I think that we urgently need a popular understanding of what capitalism is before the workers will be able to critique it. That is what I want from Michael Moore and I think in all of bell hooks writing, she attempts this, but it's still not solid. I can't do it either. I think this is the most important thing we can work towards as artists, as intellectuals, as activisits and as workers.

If we can't see and name these forces in plain language then how will they ever be dismantled?

CO said...


I didn't realize the third wave comprised what i would refer to as post-structuralist theory and bust, so i can see why you rightly question the usefulness of conflating it into a wave.

i also agree about the need for a popular understanding of capitalism. im in a rush so what follows probably wont make any sense;

i think there already is a popular critical understanding of capitalism but i don't think its understood as capitalism. what i mean by this is that people rightly feel they are alienated, dominated and objectified by forces they wrongly see as natural.

I don't think there is necessarily one way or one type of language to respond to this dilemna but think it might requires a number of different tactics and languages for the various types of workers that make up the capitalist division of labour.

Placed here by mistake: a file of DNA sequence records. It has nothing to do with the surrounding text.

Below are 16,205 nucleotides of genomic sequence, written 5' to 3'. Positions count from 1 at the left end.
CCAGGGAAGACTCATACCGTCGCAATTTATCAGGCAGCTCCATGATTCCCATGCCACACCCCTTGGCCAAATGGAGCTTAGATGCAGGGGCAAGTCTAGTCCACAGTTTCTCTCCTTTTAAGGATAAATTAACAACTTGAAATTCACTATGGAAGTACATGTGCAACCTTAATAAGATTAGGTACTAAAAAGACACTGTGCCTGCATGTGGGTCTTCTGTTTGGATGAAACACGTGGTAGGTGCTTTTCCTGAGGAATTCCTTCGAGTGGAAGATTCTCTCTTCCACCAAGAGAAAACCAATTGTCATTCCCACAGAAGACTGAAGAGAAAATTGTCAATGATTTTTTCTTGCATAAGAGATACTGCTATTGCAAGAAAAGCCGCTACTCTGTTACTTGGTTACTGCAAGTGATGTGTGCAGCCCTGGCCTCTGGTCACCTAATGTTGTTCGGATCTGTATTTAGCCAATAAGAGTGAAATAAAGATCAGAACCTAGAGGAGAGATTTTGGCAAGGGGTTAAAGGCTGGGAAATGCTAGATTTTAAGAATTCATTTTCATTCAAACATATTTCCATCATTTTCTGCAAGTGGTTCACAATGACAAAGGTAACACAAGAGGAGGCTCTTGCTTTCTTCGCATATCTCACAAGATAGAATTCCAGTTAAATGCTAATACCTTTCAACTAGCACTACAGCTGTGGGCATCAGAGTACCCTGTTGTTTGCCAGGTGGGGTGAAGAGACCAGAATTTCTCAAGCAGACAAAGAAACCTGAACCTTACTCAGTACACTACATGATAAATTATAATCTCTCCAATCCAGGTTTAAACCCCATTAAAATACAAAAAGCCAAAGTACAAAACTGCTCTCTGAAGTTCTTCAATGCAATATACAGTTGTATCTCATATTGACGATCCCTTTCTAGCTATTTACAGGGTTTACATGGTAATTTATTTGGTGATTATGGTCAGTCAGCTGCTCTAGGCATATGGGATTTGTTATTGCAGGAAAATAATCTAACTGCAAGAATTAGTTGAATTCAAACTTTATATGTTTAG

in my world where i am currently teaching first year philosophy i try to do this by questioning their assumptions and using the language of high-theory. i hope this might cause the future professionals and middle class workers of the world to question the ideas they are brought up with, but i also realize using such a tactic is highly ineffective outside my world.

Regarding translation, at this point, I don't feel like I have enough of a grip on high theory to try translate it into plain language. I also question the usefulness of much of it, but do think the hegelian reading of marx provides a better description of capitalism then the mainstream understanding of marx. If I can come to grips with high theory and offer a critique of capitalism that fuses the hegelian reading of marx with the important points of the third wave and postcolonialism, then I'll feel like i've contributed something worthwhile to the world. but hopefully someone will beat me to it.

Tobi Vail said...

yeah, check it out: